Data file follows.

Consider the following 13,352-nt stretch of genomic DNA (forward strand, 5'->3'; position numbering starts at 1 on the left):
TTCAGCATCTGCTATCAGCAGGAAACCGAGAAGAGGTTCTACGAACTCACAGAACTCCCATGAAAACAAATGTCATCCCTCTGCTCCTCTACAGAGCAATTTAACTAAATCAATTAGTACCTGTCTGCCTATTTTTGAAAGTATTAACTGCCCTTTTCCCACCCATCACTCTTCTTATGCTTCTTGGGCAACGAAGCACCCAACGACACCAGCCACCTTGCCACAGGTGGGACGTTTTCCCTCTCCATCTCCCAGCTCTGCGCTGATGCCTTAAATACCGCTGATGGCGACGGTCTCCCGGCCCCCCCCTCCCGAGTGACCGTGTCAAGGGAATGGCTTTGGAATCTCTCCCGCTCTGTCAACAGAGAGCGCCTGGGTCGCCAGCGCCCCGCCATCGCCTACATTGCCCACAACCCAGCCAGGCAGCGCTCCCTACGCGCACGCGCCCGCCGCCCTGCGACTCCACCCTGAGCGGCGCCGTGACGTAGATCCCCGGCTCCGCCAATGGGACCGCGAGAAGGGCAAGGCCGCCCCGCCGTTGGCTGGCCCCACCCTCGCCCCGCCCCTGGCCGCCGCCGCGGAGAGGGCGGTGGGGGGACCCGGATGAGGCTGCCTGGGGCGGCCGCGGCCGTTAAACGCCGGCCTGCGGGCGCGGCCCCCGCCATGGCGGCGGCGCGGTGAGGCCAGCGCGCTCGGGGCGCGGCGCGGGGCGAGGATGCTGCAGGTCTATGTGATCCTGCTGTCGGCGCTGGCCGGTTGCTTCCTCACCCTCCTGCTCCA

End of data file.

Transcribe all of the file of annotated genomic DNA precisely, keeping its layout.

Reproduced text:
Consider the following 13,352-nt stretch of genomic DNA (forward strand, 5'->3'; position numbering starts at 1 on the left):
TTCAGCATCTGCTATCAGCAGGAAACCGAGAAGAGGTTCTACGAACTCACAGAACTCCCATGAAAACAAATGTCATCCCTCTGCTCCTCTACAGAGCAATTTAACTAAATCAATTAGTACCTGTCTGCCTATTTTTGAAAGTATTAACTGCCCTTTTCCCACCCATCACTCTTCTTATGCTTCTTGGGCAACGAAGCACCCAACGACACCAGCCACCTTGCCACAGGTGGGACGTTTTCCCTCTCCATCTCCCAGCTCTGCGCTGATGCCTTAAATACCGCTGATGGCGACGGTCTCCCGGCCCCCCCCTCCCGAGTGACCGTGTCAAGGGAATGGCTTTGGAATCTCTCCCGCTCTGTCAACAGAGAGCGCCTGGGTCGCCAGCGCCCCGCCATCGCCTACATTGCCCACAACCCAGCCAGGCAGCGCTCCCTACGCGCACGCGCCCGCCGCCCTGCGACTCCACCCTGAGCGGCGCCGTGACGTAGATCCCCGGCTCCGCCAATGGGACCGCGAGAAGGGCAAGGCCGCCCCGCCGTTGGCTGGCCCCACCCTCGCCCCGCCCCTGGCCGCCGCCGCGGAGAGGGCGGTGGGGGGACCCGGATGAGGCTGCCTGGGGCGGCCGCGGCCGTTAAACGCCGGCCTGCGGGCGCGGCCCCCGCCATGGCGGCGGCGCGGTGAGGCCAGCGCGCTCGGGGCGCGGCGCGGGGCGAGGATGCTGCAGGTCTATGTGATCCTGCTGTCGGCGCTGGCCGGTTGCTTCCTCACCCTCCTGCTCCA